Finance, Economics & Accounting
This is a dynamic time for insolvency law. Many jurisdictions have or are considering reforms to their insolvency regimes. The U.K. has proposed a new standalone restructuring mechanism that incorporates many attributes of Chapter 11, including a cross-class cram down and the absolute priority rule. A distinctive feature of the U.K proposal is the infusion of judicial discretion permitting courts to deviate from the absolute priority rule. This discretion is not permitted in the U.S. This judicial discretion addresses a key problem with the application of the absolute priority rule in the U.S. – it serves as an impediment to reorganization. This impediment is exacerbated by the recent U.S. Supreme Court decision, Czyzewski v. Jevic Holding Corp., which impacts the effective use of Chapter 11 rescue tools. This article explores the absolute priority rule, the problems associated with it and the effect of Jevic in the U.S. The case is made that the strict application of the absolute priority rule in the U.S. is antiquated and drawing on the U.K. reform proposal the author argues that the U.S. should implement reforms that infuse judicial discretion into the application of the absolute priority rule. Doing so will facilitate the underlying the policy goal of rescuing the company in Chapter 11, but also promote a broader policy goal of rescuing the business.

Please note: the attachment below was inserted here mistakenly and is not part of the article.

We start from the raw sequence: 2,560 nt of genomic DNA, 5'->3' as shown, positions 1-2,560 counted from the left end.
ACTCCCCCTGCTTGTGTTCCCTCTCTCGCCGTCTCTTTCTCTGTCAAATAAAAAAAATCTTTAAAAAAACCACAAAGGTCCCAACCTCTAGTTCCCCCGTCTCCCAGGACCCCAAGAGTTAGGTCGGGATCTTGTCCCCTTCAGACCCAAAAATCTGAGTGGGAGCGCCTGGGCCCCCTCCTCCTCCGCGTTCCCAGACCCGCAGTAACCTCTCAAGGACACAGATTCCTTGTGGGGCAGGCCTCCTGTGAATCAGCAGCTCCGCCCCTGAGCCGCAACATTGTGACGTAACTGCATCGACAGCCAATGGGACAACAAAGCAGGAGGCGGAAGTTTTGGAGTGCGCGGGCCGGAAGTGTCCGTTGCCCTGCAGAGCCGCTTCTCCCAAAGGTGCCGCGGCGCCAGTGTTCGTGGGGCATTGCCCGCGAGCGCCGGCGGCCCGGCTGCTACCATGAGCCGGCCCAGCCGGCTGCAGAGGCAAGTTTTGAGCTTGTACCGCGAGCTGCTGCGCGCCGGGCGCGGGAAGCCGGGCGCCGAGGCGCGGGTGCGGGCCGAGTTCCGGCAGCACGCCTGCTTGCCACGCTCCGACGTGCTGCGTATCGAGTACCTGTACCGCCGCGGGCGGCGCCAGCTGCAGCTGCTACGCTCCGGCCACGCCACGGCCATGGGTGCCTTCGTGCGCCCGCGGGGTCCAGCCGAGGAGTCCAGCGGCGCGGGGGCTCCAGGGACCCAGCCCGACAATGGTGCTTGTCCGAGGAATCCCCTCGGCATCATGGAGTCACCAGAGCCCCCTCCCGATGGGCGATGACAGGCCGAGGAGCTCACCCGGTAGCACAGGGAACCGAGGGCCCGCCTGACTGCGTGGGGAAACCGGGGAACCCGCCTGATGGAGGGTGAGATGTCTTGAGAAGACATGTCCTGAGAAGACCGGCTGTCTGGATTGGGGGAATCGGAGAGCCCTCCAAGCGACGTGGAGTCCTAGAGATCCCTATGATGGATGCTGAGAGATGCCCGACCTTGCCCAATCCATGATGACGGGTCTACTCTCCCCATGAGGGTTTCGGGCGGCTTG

Landry, R.J., III (2020), Enhancing Rescue in Chapter 11: Lessons from Reform Efforts in the United Kingdom. Am Bus Law J, 57: 227-279. https://doi.org/10.1111/ablj.12158